This past summer, local artists worked with children in Interfaith Action’s American Indian Youth Enrichment program to create “Mni Wiconi,” a one-of-a-kind art skill crane. The project had its debut Sunday, October 21, at Can Can Wonderland.
The interactive machine, which evokes the waves and flow of water, challenges players to try their skill at grabbing an art object, which the youth made from recycled and found items. Local artists worked with the youth over the summer to create the skill crane. Youth experimented with a variety of art styles and tools to build the project, connect with their cultures, and develop an expanded knowledge and appreciation for art.
The activity is made possible by the voters of Minnesota through a grant from the Minnesota State Arts Board, thanks to a legislative appropriation from the arts and cultural heritage fund. It will remain permanently at Can Can Wonderland.
The art skill crane was one facet of the AIYE summer program. The program’s theme, “Mni Wiconi,” (“water is life”) was particularly relevant to the youth given the Dakota Access pipeline protests. Youth met with a graduate student of the University of Minnesota for a lesson on water treatment and took field trips to sacred sites, such as Minnehaha Falls and Bdote, where they picked up trash to repurpose for the skill crane.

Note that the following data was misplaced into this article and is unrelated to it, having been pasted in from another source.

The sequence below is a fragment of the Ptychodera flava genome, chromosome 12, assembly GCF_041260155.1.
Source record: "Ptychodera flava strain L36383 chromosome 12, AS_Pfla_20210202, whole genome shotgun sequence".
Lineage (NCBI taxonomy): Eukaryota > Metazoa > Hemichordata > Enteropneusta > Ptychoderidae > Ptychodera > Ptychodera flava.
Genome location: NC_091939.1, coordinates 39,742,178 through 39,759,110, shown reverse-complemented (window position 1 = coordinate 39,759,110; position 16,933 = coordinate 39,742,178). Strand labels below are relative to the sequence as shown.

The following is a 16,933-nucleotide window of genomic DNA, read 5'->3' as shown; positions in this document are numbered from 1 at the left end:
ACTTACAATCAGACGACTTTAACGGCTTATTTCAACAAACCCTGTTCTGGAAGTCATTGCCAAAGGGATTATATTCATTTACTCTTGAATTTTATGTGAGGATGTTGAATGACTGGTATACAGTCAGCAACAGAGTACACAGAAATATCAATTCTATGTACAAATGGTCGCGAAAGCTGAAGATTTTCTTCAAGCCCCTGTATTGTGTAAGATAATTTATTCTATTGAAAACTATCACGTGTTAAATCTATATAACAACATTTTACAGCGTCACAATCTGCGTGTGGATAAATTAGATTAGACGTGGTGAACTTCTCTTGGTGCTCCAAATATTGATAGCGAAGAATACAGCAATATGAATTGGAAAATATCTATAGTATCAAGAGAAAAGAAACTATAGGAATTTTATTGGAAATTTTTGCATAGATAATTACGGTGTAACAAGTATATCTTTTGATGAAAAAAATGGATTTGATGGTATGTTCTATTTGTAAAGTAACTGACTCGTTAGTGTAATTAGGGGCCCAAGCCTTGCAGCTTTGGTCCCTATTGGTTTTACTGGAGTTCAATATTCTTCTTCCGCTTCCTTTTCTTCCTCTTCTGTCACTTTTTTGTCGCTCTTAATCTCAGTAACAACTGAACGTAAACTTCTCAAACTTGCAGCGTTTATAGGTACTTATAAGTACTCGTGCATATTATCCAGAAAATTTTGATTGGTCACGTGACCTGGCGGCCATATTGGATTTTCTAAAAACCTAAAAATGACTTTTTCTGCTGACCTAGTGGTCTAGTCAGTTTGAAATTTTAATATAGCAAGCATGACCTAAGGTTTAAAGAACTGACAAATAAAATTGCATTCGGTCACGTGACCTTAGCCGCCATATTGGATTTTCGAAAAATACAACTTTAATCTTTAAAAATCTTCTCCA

American Indian Youth Enrichment is an after-school (for grades 1-5) and summer program (for grades 1-8) providing Indigenous cultural activities for Saint Paul youth. Youth learn from Indigenous leaders, gain awareness of their heritage and history, and receive culturally relevant educational support. Through participation, American Indian youth gain a strong Indigenous identity, become advocates for their culture, and succeed in school.